I finally received the long awaited copy of Positivity by Barbara Fredrickson from Amazon this morning. It was Fredrickson’s research that made me realize the importance of positive emotions to well-being.
I used to be someone who experienced predominantly negative and neutral emotions. I strove to be neutral, the ideal state. I have since become a total convert to positivity as a way to flourish.
As I read Fredrickson’s book, I couldn’t help recalling a wonderful episode from my mini-vacation two weeks ago on a private rain forest island in Malaysia.
I find restaurants a great place to practice positivity, and very often, receive great service in return. Positive customer behavior begets positive service.
Here’s what I do in restaurants:
- Flash a big smile to the waiter/waitress
- Establish eye contact
- Call the waiter/waitress by name
- Express my appreciation for their service
- Show my interest in him/her
On the first morning at breakfast, my partner and I were lucky to get a table in the garden, surrounded by lush tropical plants and a wandering peacock! I noticed a waiter, Jonathan, who stood out from the rest of the staff because of his Duchenne smile.
Engaging him in conversation, I learned a bit about his story. Jonathan, a Nepali, came to work in Malaysia 4 years ago. Because of this conversation, we established a connection as individuals beyond the buyer/seller relationship. My partner and I had a great morning enjoying our leisurely breakfast, looked after by Jonathan.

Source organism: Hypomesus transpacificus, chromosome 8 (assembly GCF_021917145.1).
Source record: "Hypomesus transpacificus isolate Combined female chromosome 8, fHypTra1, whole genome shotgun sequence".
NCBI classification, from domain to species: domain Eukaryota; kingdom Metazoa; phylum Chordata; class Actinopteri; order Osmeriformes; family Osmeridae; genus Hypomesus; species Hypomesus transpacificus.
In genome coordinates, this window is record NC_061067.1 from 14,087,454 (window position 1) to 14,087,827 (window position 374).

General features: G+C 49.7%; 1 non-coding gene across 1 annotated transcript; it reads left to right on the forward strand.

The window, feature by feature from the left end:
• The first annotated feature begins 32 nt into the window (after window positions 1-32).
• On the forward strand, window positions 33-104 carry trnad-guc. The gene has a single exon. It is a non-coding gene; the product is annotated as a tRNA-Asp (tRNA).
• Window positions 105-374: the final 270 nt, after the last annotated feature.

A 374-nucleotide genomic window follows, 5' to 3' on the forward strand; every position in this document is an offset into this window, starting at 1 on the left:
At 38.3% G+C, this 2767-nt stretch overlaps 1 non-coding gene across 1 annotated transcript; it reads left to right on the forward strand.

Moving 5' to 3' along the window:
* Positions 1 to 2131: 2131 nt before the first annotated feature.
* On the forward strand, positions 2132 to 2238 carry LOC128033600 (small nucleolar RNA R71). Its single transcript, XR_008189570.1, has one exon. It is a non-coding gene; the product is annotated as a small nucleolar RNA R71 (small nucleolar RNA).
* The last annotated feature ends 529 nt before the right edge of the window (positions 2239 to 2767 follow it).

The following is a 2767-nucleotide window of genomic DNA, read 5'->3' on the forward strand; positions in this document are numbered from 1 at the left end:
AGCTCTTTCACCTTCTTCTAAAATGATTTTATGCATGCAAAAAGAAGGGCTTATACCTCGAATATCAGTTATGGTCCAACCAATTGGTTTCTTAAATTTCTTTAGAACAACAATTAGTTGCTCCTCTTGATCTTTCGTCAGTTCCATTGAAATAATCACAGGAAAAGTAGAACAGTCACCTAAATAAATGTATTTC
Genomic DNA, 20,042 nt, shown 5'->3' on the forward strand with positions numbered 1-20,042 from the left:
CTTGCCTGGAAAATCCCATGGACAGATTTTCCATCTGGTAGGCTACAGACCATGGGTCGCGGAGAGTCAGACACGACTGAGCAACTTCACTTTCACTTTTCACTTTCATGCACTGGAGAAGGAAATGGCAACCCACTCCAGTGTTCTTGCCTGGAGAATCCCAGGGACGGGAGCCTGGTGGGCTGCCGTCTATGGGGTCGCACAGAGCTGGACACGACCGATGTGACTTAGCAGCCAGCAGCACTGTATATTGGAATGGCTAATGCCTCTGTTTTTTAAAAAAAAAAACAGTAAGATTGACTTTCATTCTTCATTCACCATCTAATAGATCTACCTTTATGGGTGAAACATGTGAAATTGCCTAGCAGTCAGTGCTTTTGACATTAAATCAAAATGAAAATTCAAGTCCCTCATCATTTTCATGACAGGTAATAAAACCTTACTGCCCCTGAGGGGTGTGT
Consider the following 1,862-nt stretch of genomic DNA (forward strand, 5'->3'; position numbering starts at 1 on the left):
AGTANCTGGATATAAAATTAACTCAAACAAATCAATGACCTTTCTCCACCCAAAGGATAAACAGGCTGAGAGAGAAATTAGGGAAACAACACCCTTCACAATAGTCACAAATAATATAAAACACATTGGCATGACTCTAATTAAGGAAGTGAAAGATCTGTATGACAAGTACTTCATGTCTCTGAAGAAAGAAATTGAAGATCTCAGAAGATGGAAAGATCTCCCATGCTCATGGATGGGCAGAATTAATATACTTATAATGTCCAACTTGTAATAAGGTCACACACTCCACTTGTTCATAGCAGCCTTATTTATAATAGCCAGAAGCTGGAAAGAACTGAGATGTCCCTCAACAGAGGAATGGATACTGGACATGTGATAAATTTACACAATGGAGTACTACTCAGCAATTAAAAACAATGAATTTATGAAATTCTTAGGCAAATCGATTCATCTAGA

On the second morning, we had the same table and Jonathan again looked after us. I brought my own mango (a big juicy Indian mango) with me that morning. Jonathan came over and offered to have the kitchen prepared it for us. It was so kind of him to do this. I made a mental note to write to the hotel general manager about such an outstanding service.
On the third and our final morning there, Jonathan surprised us by serving us a plate of mango on the house! It was a special treat as mango was not on the menu. He also packed us some snacks for our ferry trip home!
The smile, the attention, the acknowledgment, the appreciation, the interest from our side brought out the best in Jonathan, who in turns gave us the best gift – a peak-end (the high point and a great ending) experience of our vacation.
Fredrickson, B. (2009). < Positivity: Top-Notch Research Reveals the 3 to 1 Ratio That Will Change Your Life. New York: Crown.
Kahneman, D. (1999). Objective Happiness. In E. Kahneman, E. Diener and N. Schwartz (eds) (1999). Well-Being: The Foundations of Hedonic Psychology (pp.3-25). New York: Russell Sage Foundation.
Other image courtesy of Yee-Ming Tan